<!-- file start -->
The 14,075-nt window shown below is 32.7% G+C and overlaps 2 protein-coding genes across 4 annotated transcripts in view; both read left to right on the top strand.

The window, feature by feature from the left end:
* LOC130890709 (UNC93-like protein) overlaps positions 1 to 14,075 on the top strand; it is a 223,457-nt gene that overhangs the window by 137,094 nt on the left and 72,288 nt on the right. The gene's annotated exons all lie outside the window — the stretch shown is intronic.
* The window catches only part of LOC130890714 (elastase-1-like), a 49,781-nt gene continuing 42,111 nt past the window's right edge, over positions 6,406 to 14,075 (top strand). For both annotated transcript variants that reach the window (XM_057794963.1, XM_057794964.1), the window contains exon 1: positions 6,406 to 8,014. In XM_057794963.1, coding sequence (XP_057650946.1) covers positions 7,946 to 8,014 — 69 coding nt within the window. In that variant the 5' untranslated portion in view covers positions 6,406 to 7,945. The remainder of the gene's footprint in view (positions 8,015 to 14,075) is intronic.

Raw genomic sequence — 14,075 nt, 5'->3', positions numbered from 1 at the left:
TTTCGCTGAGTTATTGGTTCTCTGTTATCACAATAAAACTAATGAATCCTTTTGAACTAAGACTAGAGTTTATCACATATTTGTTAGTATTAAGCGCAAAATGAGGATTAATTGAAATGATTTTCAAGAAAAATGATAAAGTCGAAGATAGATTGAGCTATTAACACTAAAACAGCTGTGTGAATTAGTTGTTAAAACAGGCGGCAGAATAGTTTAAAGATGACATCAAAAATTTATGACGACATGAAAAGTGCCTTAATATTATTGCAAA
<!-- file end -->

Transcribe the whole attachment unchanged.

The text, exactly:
The 14,075-nt window shown below is 32.7% G+C and overlaps 2 protein-coding genes across 4 annotated transcripts in view; both read left to right on the top strand.

The window, feature by feature from the left end:
* LOC130890709 (UNC93-like protein) overlaps positions 1 to 14,075 on the top strand; it is a 223,457-nt gene that overhangs the window by 137,094 nt on the left and 72,288 nt on the right. The gene's annotated exons all lie outside the window — the stretch shown is intronic.
* The window catches only part of LOC130890714 (elastase-1-like), a 49,781-nt gene continuing 42,111 nt past the window's right edge, over positions 6,406 to 14,075 (top strand). For both annotated transcript variants that reach the window (XM_057794963.1, XM_057794964.1), the window contains exon 1: positions 6,406 to 8,014. In XM_057794963.1, coding sequence (XP_057650946.1) covers positions 7,946 to 8,014 — 69 coding nt within the window. In that variant the 5' untranslated portion in view covers positions 6,406 to 7,945. The remainder of the gene's footprint in view (positions 8,015 to 14,075) is intronic.

Raw genomic sequence — 14,075 nt, 5'->3', positions numbered from 1 at the left:
TTTCGCTGAGTTATTGGTTCTCTGTTATCACAATAAAACTAATGAATCCTTTTGAACTAAGACTAGAGTTTATCACATATTTGTTAGTATTAAGCGCAAAATGAGGATTAATTGAAATGATTTTCAAGAAAAATGATAAAGTCGAAGATAGATTGAGCTATTAACACTAAAACAGCTGTGTGAATTAGTTGTTAAAACAGGCGGCAGAATAGTTTAAAGATGACATCAAAAATTTATGACGACATGAAAAGTGCCTTAATATTATTGCAAA